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michang5
05-13-2013, 20:58
A day of firsts:

1st bourbon and ginger ale combo. Used 1:2 OWA to ginger ale and added splash of Angostura bitters. Tasty. Definitely better than Manhattan I made last week (blech!), but not as good as my Old Fashioneds. I've been drinking lots of bourbon neat lately and wanted give my taste buds a break.


Also mixed first bottle of OWA and Weller 12 (50/50 ratio). Giving it a week before comparing it against the source bourbons. Hoping it will decrease the wood notes in the W12 (one of my favorite everyday pours) just a hair.

HighInTheMtns
05-13-2013, 21:26
Try a rye recipe bourbon or even a rye with your ginger ale. The rye/ginger interplay is the best part of that drink. WT101 or Rittenhouse BIB maybe?

Also: same with Manhattans. Use a rye, or if it's a bourbon, definitely not a wheater.

Restaurant man
05-13-2013, 21:30
Weller whiskey sours for me. No mixes though. Gotta get the right blend of lemon lime and simple syrup. The Worst I've ever had was delightful :grin:

michang5
05-13-2013, 21:33
Thanks for the suggestions. I definitely will reach for my mixing standby Old Grand-Dad 114 next time with the ginger ale. The OWA was used because it was handy after the vatting experiment.

I have found that the rye-heavy/heavier OGD 114 makes an excellent Old Fashioned. My attempt was a Manhattan was with OGD, too. So I'm figuring I just don't like vermouth.

Wryguy
05-14-2013, 04:00
I really like LDI ryes mixed with my ginger, and I prefer a ginger brew to a ginger ale, more bite and less sweetness. As far as the Weller, try a Presbyterian: 2 oz Weller, in a high ball filled with ice. Add juice of a 1/2 lemon, soda water to top, stir lightly and enjoy. If you want it sweeter you can add some simple syrup, but the bourbon has plenty of sweetness for this cocktail IMO. If you like your Angostura, you can add two dashes at the end to your Presbyterian and turn it into a Wooden Leg. Hope those are helpful and tasty!

LiveFromLou
05-14-2013, 04:59
Last night I made a Winchester Julep, which was mint, 1 part OWA, 2 parts Ale-8 (a soft drink made in Winchester, KY that is similar to ginger ale, but fruitier). I liked it a lot, the higher proof and mint helped to cut some of the sweetness of the Ale-8. A couple cubes of ice helped, too. Definitely a back porch sipping kind of drink.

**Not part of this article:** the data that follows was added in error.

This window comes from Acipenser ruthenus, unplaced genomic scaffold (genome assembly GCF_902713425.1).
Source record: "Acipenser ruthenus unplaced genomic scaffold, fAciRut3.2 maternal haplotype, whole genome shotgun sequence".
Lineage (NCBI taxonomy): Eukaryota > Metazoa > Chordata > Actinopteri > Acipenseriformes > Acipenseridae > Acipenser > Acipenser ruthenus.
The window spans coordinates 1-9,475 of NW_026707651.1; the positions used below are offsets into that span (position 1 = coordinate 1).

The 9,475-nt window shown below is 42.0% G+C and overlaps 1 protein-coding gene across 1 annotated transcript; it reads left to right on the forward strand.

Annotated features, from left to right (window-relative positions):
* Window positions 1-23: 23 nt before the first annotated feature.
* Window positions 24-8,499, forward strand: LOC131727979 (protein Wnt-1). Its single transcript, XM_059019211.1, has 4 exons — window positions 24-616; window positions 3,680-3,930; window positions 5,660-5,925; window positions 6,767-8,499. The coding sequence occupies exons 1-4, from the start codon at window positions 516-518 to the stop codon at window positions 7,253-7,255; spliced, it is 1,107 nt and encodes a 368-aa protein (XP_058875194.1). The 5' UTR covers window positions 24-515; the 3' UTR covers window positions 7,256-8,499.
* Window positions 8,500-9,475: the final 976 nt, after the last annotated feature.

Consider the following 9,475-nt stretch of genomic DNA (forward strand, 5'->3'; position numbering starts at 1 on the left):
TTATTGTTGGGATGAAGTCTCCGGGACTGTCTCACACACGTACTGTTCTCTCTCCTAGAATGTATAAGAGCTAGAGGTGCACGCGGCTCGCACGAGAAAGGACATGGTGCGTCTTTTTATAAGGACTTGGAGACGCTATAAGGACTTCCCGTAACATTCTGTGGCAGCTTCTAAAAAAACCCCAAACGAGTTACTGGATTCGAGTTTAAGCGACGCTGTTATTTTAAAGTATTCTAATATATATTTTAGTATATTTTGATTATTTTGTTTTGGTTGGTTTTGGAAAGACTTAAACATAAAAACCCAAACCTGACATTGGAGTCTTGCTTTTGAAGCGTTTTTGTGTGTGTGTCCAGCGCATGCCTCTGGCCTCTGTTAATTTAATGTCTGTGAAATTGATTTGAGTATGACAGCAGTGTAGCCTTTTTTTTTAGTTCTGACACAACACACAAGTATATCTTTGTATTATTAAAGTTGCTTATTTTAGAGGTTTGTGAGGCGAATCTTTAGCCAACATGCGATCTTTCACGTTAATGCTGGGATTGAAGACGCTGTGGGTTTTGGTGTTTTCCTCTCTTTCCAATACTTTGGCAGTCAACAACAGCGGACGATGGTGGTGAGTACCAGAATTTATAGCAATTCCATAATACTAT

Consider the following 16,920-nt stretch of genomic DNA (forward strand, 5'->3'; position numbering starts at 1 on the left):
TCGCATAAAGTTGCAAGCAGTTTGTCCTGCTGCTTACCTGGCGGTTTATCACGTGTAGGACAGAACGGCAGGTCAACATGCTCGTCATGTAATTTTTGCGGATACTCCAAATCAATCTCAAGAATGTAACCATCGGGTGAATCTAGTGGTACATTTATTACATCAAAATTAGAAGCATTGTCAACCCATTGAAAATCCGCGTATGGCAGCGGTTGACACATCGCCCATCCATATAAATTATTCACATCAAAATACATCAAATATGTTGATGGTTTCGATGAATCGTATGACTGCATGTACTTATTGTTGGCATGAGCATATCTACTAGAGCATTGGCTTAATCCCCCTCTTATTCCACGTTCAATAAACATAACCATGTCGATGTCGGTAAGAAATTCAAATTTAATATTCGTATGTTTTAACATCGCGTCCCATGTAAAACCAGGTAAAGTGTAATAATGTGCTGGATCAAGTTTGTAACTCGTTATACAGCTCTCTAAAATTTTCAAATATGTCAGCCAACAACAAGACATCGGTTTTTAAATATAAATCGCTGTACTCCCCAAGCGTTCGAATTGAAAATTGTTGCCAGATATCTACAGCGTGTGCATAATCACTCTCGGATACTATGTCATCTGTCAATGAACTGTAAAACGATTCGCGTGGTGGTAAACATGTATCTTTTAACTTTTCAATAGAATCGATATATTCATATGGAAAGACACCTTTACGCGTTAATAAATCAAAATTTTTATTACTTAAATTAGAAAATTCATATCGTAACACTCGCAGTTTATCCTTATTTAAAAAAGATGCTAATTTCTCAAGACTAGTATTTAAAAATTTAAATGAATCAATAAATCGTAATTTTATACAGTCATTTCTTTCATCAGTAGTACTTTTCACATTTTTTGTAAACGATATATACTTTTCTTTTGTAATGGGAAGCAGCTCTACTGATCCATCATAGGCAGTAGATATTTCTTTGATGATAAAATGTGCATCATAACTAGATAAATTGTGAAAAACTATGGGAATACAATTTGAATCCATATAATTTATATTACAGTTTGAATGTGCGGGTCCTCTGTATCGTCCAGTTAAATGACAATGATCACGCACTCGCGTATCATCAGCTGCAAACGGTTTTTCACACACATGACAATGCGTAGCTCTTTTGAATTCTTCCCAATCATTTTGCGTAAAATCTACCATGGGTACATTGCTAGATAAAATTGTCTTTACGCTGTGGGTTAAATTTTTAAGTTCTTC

brettckeen
05-14-2013, 08:40
I thin out my W12 with Old Fitz BIB

JPBoston
05-14-2013, 09:27
I thin out my W12 with Old Fitz BIB

Hrmm.... that doesn't sound like a bad idea.

squire
05-14-2013, 09:30
I have always felt that Bourbon and ginger ale have a natural affinity.

HighHorse
05-14-2013, 10:53
I have always felt that Bourbon and ginger ale have a natural affinity.

As do you, Squire. As do you. :grin:

michang5
05-14-2013, 13:25
[Copies and pastes different recipes into Notes app]

Thanks for the suggestions. Digging the variations and loving the drink names!

Smokewagon
05-16-2013, 09:53
Weller whiskey sours for me. No mixes though. Gotta get the right blend of lemon lime and simple syrup. The Worst I've ever had was delightful :grin:

Whisky sours are one of my favorite summer drinks, and home made sour mix is what makes it perfect. I use a fairly simple recipe, 1 cup fresh squeezed lime juice, 1 cup fresh squeezed lemon juice , the juce from 1 baseball sized orange, and 1 cup simple syrup made using Turbinado (Suagr in the Raw) or Demerra suagar . The orange along with the Turbinado or Demerra Sugar really makes a difference to me. I like the extra flavors that Demerra and Turbanada sugar adds, I even use them when making an Old Fashioned, or basically anything that requires simple syrup.

~SW

Quantum
05-16-2013, 10:35
Also mixed first bottle of OWA and Weller 12 (50/50 ratio). Giving it a week before comparing it against the source bourbons. Hoping it will decrease the wood notes in the W12 (one of my favorite everyday pours) just a hair.

If you want to get really crazy, try adding a little Larceny to the mix. It doesn't take a whole lot to tone down the wood notes, and it will start overpowering the Weller if you add too much.


Also: same with Manhattans. Use a rye, or if it's a bourbon, definitely not a wheater.

I normally use rye for an Old Fashioned, but I like an occasional wheated Manhattan.